A friend of mine used to work as a buyer for a home d├ęcor company. She would go to trade shows and find new products; however she had a small list of things the company was interested in carrying. My friend, who is just always full of good ideas, would go to these trade shows and find all of these great products and get ideas for marketing them and think of how much she loved the items and how she would buy them and put them in her own home. But alas, when she looked at the company's merchandise list, some of the items she found just did not fit into the company's merchandising intentions. So she bid the cute items farewell and went on her way.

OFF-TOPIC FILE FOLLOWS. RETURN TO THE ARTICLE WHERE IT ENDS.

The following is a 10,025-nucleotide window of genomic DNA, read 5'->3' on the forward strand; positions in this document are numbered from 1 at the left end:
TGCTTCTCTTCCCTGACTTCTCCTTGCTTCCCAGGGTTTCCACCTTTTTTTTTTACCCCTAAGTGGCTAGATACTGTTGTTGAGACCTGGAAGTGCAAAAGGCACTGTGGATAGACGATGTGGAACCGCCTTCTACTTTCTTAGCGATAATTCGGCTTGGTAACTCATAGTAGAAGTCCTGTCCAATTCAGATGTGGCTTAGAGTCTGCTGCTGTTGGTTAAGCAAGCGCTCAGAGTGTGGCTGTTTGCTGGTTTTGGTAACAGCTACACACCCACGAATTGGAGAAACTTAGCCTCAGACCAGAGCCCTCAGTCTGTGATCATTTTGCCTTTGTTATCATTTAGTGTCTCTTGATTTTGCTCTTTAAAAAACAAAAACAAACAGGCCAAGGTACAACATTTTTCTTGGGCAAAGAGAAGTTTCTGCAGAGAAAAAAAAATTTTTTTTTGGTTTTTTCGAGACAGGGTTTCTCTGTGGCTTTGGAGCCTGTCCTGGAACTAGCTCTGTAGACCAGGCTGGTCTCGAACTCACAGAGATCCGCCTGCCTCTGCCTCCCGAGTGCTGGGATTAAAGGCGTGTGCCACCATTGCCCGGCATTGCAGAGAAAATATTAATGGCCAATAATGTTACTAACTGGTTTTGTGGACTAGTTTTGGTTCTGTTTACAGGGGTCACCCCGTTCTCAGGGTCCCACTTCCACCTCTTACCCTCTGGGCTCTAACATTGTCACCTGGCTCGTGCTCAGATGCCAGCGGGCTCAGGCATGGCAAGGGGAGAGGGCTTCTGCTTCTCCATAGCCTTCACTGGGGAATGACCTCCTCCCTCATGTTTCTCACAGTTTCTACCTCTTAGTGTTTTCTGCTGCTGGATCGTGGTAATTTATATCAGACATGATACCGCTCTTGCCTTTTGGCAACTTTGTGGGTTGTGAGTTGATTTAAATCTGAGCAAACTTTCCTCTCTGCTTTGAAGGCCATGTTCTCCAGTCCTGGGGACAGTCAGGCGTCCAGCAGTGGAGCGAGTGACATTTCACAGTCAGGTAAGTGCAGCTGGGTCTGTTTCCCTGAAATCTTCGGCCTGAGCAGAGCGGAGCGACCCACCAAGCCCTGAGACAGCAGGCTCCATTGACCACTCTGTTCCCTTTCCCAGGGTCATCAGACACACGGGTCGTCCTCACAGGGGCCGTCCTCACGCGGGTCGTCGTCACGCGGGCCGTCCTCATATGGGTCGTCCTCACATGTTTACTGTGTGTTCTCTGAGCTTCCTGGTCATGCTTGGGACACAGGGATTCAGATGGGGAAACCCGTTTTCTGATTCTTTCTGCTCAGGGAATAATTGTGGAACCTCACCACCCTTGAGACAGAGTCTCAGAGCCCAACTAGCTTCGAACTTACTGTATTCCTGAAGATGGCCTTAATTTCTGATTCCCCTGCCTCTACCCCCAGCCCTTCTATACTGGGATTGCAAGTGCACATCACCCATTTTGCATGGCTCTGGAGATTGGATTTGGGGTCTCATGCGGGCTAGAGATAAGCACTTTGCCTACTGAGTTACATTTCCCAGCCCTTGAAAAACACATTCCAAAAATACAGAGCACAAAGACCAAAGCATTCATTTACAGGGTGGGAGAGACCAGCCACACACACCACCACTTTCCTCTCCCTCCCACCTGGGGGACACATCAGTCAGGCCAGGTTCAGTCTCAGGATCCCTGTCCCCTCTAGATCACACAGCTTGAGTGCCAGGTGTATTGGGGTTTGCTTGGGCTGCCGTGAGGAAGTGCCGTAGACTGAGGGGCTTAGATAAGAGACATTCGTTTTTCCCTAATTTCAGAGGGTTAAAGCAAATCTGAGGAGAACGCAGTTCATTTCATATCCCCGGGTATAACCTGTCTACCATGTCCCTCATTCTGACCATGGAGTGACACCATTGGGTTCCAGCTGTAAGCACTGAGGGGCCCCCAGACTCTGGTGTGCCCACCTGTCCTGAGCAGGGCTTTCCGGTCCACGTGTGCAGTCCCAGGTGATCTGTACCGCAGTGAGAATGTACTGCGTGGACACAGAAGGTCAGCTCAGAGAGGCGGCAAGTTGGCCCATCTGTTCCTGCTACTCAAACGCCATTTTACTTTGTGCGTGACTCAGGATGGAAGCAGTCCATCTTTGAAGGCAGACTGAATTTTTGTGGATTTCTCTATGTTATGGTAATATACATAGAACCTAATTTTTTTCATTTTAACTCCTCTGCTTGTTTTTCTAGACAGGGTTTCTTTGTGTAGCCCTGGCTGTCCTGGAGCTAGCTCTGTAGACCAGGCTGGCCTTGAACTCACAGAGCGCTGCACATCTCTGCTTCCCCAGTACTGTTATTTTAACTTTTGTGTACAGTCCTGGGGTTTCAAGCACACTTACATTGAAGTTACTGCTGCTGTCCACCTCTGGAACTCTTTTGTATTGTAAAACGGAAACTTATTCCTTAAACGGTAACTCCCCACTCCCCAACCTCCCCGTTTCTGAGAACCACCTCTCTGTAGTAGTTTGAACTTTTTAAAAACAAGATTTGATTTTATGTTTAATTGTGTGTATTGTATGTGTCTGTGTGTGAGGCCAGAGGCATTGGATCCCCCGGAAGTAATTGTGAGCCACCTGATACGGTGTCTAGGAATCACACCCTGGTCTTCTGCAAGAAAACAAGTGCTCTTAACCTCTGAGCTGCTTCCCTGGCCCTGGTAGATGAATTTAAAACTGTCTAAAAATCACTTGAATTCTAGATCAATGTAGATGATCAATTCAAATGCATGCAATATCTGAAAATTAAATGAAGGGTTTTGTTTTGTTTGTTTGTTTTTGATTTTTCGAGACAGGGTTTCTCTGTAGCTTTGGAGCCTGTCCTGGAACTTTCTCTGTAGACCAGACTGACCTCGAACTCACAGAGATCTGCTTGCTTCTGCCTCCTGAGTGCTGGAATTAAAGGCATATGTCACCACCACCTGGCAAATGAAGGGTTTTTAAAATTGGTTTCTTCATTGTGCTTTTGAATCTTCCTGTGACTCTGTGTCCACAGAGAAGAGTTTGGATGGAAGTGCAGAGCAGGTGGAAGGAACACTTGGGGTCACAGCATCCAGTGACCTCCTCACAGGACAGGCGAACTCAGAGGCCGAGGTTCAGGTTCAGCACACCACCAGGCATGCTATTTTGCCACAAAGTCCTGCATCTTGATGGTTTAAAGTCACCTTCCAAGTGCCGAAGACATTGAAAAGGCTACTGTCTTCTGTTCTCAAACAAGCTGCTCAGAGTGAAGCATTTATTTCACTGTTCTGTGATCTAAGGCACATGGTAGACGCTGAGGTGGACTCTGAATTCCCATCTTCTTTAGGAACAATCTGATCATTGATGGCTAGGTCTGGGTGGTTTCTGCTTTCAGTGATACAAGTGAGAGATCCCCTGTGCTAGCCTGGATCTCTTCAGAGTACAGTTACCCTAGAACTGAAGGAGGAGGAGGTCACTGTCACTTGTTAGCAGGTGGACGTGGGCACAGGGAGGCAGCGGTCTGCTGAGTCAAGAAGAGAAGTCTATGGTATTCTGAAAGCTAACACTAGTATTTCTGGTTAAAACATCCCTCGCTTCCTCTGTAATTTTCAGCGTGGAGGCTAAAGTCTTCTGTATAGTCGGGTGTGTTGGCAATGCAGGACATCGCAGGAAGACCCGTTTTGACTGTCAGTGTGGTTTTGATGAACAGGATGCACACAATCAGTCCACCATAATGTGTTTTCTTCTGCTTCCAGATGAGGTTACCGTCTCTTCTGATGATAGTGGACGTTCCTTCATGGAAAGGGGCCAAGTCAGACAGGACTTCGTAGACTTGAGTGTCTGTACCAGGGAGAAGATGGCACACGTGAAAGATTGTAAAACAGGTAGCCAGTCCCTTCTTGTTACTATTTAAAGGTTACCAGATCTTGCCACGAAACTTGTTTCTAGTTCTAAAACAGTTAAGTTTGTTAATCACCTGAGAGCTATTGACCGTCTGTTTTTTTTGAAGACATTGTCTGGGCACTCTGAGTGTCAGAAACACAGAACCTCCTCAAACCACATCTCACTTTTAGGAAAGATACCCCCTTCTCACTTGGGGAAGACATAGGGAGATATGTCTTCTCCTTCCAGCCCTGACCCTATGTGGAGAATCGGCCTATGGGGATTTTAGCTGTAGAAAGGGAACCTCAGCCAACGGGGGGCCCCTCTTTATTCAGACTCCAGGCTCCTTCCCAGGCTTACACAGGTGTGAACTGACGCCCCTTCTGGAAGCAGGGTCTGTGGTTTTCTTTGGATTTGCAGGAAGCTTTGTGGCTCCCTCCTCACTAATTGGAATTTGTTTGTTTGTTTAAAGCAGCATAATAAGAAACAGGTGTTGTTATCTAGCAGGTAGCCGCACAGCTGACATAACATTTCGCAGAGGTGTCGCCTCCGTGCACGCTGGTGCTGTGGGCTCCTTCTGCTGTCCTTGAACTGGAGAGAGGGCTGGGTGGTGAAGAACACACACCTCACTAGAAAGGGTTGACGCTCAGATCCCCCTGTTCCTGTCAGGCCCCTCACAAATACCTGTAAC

Our life lists are very much the same. It's like I said about material possessions earlier. It's okay to realize something is cute, cool, or neat, but that doesn't mean we HAVE to have it in our lives. It's the same with projects (and this really applies for me!): If you have an idea you think would be so much fun and something you just HAVE to do in your lifetime, look at your list. Does it really fit? If so, go for it. If it doesn't, you have to have the strength to realize you can't do everything, let yourself off the hook, and value your life without that project in it. 

So I'm asking now: What's on your list? What are YOUR rules? If you would like, I'd love to see comments below!

Sunday, June 4, 2017

Travel Tales: Hunt Club Farm Petting Zoo in Virginia Beach